It'll be very difficult for Labour (in Wales) to blame the Tories, if the SNP's policies are successful.

I think they are rather too dense to understand that logic.

Anonymous said...

Anonymous said...
"It'll be very difficult for Labour (in Wales) to blame the Tories, if the SNP's policies are successful."

Only if your wonderful Welsh press reports it in any detail.

Scrutineer said...

Indeed. Nobody will actually hear about any of this.

Anonymous said...

wales really does seem to have hit a brick wall, and the Welsh seem quite happy with this.

Anonymous said...

Carwyn done a U turn today from 'standing up for Wales' to aligning himself with the baby eaters in London on Wind turbines.

Scrutineer said...

"wales really does seem to have hit a brick wall, and the Welsh seem quite happy with this."

This is not the case at all. The Welsh don't even know that Wales has hit a brick wall. They don't hear any of these debates. Their main concerns will be about the UK Government and Cameron, even at Assembly elections. It will become more so, not less, despite the referendum. Information and media is what's important, and Wales doesn't have any. Until it does, Welsh politics will play second string to what people see to be the important stuff.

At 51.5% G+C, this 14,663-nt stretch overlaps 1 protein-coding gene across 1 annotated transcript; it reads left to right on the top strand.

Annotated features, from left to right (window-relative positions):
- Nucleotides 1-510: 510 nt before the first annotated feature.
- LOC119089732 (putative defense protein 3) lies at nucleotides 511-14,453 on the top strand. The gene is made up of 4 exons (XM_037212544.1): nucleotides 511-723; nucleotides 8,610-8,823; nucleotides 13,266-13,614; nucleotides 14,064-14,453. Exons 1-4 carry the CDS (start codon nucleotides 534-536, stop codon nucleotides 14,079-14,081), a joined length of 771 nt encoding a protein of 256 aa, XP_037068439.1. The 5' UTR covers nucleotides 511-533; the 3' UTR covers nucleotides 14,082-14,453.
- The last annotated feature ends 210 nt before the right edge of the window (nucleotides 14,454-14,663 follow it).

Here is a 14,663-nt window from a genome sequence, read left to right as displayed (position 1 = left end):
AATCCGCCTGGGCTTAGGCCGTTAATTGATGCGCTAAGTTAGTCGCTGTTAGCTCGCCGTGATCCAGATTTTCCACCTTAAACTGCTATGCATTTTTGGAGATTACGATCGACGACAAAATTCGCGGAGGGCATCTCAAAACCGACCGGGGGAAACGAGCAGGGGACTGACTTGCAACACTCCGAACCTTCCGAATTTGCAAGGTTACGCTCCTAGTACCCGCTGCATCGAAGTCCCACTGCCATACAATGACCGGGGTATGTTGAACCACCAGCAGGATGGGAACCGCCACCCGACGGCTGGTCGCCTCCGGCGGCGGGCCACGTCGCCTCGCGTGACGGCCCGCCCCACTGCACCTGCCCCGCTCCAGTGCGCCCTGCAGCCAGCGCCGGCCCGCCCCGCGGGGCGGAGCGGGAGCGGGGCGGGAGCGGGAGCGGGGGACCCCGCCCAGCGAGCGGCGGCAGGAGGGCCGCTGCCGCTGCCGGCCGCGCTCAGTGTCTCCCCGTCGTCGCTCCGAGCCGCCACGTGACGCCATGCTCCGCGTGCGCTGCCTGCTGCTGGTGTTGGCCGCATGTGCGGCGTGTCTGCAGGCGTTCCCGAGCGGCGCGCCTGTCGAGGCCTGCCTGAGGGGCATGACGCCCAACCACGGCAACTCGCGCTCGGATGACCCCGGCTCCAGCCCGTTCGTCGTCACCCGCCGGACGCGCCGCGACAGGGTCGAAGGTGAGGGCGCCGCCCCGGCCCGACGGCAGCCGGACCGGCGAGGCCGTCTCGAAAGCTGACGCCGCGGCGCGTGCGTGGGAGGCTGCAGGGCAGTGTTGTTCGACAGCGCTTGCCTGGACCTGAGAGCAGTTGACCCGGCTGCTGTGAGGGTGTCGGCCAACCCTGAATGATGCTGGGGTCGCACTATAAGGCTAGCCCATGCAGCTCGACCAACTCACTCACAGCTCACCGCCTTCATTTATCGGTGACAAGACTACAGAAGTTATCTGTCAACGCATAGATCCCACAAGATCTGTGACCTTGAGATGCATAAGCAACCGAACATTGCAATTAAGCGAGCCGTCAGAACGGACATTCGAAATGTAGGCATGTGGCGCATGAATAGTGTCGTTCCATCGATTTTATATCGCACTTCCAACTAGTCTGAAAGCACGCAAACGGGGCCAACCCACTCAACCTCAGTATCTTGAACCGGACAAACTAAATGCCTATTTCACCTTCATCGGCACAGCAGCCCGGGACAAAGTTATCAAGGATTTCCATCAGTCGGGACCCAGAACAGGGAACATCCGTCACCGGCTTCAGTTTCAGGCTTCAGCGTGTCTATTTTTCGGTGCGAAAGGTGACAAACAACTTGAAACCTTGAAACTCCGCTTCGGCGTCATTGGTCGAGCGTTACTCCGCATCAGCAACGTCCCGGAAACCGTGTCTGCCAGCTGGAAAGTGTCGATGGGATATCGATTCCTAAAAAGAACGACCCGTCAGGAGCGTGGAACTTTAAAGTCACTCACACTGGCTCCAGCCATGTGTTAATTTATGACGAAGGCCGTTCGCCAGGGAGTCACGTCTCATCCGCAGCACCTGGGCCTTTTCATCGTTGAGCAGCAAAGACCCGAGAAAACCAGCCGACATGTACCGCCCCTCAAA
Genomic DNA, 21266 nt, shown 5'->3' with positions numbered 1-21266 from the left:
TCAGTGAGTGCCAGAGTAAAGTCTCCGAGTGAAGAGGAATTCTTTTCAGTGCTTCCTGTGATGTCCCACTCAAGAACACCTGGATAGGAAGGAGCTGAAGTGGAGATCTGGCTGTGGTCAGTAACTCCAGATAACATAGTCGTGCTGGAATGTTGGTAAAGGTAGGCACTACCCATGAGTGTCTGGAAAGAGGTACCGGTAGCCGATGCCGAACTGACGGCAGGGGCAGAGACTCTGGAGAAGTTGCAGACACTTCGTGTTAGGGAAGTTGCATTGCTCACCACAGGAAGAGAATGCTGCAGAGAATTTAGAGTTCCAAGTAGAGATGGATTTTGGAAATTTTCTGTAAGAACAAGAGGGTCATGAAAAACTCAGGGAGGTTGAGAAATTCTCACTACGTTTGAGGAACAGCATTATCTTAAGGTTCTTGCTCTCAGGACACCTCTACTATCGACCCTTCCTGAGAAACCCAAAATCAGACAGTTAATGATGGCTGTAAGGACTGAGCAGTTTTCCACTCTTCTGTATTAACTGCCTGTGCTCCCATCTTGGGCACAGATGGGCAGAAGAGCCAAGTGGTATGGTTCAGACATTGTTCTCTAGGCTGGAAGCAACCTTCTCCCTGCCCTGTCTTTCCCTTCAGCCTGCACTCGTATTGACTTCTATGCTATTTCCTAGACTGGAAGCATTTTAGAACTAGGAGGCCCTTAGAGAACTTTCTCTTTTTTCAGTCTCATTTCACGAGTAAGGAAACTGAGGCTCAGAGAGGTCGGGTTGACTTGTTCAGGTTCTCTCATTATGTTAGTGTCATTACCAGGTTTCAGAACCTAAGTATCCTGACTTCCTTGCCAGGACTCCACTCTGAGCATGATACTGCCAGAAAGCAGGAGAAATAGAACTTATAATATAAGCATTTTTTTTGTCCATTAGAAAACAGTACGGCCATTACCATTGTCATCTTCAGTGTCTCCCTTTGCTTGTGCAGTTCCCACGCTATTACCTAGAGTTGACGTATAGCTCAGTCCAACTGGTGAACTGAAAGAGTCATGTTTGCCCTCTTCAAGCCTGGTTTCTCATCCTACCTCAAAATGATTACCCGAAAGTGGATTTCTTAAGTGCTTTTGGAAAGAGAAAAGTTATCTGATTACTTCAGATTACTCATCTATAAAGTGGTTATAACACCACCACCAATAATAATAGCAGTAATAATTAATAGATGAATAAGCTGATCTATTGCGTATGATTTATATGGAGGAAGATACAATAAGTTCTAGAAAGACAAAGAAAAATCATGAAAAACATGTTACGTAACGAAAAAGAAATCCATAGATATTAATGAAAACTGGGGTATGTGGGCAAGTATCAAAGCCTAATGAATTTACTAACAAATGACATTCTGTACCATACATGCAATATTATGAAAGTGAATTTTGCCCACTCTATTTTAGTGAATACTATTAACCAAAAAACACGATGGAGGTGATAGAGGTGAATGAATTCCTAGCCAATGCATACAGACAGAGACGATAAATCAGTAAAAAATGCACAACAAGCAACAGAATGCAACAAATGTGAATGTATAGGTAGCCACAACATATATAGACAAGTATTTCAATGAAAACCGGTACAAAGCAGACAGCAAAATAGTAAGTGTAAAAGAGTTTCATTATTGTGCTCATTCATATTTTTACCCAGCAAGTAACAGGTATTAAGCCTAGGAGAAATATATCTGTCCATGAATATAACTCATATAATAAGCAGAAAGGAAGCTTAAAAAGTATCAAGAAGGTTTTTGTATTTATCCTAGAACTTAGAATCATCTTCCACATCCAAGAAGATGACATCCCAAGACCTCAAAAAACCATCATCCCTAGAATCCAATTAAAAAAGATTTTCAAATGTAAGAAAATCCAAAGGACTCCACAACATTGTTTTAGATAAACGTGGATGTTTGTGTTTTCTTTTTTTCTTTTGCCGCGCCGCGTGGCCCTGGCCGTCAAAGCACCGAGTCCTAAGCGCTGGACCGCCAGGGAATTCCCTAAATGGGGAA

Anonymous said...

"Information and media is what's important and Wales doesn't have any. til it does, Welsh politics will play second string to what people see to be the important stuff."

Agree. But what to about it?

Scrutineer said...

It doesn't really bother me Anon. The two ways to solve it would be to wait for the private press to do so, or use state involvement of some kind. There is an Assembly inquiry at the moment. But whatever.

Anonymous said...

This is what the South Wales Evening Post says about WM provision in NPT->
'new Welsh Medium secondary school on the site of the vacated Sandfields Comprehensive school and federate with a reconfigured 11 to 18 YG Ystalyfera;' (Sandfields in in Port Talbot)

What im intrested in though are the plans for a WM secondary (as reported by the BBC) for Blaenau Gwent?